Insurance rip-off risks consumers’ health

[box border=”full”]CHOICE says Australians are risking their health as insurance prices spiral[/box]

A CHOICE investigation into the Australian health insurance industry looking at more than 25,000 health insurance [1] policies has found that 19% of health expenditure comes directly from the pockets of Australian consumers and isn’t rebated by Medicare, which is the highest contribution of all English-speaking countries.

The news comes following a hike in health insurance premiums last month of 5.6% on average, taking Australians contributions to twice that in the United Kingdom. It also follows the change on 1 July last year that saw Australians who earn more than $84,000 (single) or $168,000 (couple/family) ineligible for the full 30% Private Health Insurance Rebate.

“Worryingly, since means testing was introduced for the private health insurance rebate the CHOICE investigation uncovered a trend [2] in consumers downgrading their level of cover to accommodate increased costs,” says CHOICE spokesperson Tom Godfrey.

“The news gets worse for consumers who prepaid before 30 June last year as they will for the first time experience the full bill shock as we head into premium renewal season. Also, from 1 July they’ll no longer receive the private health insurance rebate on the lifetime health cover (LHC) component of their premium.”

“The investigation found that 14,000 people have applied to access their superannuation savings to pay for health costs, a move that should concern health and welfare agencies and is a potential indicator of those with chronic illnesses struggling with to stay afloat.”

The CHOICE investigation highlights a concerning trend in Australian healthcare where the most vulnerable consumers are facing dramatic health insurance premium price rises for policies that compromise their health and financial security.”

To read more on CHOICE tests, reviews and campaigns, go to

The good news is there are some simple things consumers can do to offset the impact of the prices rises and the policy changes:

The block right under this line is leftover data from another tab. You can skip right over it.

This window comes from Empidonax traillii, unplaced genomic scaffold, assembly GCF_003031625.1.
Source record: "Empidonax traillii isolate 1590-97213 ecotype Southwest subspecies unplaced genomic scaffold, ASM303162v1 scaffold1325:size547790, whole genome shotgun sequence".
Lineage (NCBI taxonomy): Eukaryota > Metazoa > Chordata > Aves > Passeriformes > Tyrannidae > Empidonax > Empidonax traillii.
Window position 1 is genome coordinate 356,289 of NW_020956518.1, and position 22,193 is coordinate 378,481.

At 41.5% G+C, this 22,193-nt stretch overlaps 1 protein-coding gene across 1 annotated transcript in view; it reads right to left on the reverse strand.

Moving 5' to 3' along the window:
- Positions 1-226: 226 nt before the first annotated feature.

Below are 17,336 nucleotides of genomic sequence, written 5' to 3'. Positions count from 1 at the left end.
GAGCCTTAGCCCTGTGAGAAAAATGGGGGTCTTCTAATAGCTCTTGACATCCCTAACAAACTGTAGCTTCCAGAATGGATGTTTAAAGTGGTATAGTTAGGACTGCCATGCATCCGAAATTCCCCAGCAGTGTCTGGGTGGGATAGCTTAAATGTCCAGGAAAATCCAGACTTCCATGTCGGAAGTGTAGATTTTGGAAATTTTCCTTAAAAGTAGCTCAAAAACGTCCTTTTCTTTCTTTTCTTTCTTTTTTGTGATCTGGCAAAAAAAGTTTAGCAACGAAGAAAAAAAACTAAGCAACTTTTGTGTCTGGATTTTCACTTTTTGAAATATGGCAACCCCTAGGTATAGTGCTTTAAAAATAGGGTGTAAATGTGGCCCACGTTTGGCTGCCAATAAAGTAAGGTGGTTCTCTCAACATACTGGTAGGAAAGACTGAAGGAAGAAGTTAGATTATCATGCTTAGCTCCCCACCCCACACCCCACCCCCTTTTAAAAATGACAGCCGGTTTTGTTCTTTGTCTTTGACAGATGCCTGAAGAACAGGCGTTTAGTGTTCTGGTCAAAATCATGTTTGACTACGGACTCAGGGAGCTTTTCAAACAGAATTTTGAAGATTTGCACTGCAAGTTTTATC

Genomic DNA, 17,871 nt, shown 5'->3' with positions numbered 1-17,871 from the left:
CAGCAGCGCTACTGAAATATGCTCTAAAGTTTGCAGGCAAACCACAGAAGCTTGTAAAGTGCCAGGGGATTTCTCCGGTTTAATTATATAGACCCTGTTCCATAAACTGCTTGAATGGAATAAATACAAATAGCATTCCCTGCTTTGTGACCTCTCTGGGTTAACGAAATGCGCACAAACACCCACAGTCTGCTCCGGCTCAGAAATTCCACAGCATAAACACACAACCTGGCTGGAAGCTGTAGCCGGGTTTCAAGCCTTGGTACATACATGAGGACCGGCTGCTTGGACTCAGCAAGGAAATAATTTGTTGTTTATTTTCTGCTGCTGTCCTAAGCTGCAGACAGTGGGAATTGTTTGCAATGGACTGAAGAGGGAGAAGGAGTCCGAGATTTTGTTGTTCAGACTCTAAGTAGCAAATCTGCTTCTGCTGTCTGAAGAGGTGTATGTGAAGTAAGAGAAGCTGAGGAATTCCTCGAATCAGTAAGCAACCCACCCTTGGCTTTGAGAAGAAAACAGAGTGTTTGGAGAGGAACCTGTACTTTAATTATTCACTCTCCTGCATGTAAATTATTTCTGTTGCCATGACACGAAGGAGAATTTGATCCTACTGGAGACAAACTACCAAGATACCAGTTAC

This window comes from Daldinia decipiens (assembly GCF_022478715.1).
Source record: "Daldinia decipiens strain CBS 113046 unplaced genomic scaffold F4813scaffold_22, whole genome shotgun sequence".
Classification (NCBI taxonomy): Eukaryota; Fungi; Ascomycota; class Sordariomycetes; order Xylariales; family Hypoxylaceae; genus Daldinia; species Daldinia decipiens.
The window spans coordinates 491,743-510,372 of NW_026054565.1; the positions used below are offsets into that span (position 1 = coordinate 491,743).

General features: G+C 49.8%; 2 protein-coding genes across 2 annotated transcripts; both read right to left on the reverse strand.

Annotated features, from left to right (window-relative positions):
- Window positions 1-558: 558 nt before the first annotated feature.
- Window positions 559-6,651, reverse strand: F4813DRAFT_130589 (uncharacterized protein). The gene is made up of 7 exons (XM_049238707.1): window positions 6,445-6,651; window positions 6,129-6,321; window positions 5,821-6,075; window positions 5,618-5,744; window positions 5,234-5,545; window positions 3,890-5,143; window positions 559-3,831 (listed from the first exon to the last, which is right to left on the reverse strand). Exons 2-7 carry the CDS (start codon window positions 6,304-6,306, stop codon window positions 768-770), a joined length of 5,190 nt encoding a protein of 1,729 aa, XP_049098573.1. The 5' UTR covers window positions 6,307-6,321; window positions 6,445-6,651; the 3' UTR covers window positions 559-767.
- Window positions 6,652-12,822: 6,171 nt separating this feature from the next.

• Review your extras cover
  • Take a look at your Hospital Cover and ask yourself why you have it. Is it for tax or health?
  • Check for a discount for paying annually or direct debit
  • Visit and

Compare Policies

  • Check whether you qualify to join a restricted membership fund
  • Beware of lifetime limits (some funds have them for orthodontics) and combined annual limits
  • Our analysis of health insurance finds that top-cover policies with an excess or co-payment provide better value than medium-cover policies

How to switch funds

  1. Get a detailed quote
  2.  Ask for the cover to start only when the old cover is cancelled
  3. Clearance certificate
  4. Itemised claims statement (make a copy and send to new fund)
  5. Cancel direct debit with fund and your bank

Health funds reviewed

  • AHM
  • Australian Unity
  • BUPA
  • Central West
  • CUA
  • GMF
  • HBF
  • HCF
  • HIF
  • Health Partners
  • Latrobe
  • Medibank Private
  • NIB
  • Peoplecare
  • Queensland Country Health Fund
  • St Lukes
  • Westfund

[1] The 25,000 health insurance policies reviewed include hospitals and extras.

[2] Since means testing was introduced for private health insurance rebate on 11 July 2012, Insurers have told CHOICE they’re seeing a trend in customers downgrading their level of cover to accommodate increased costs.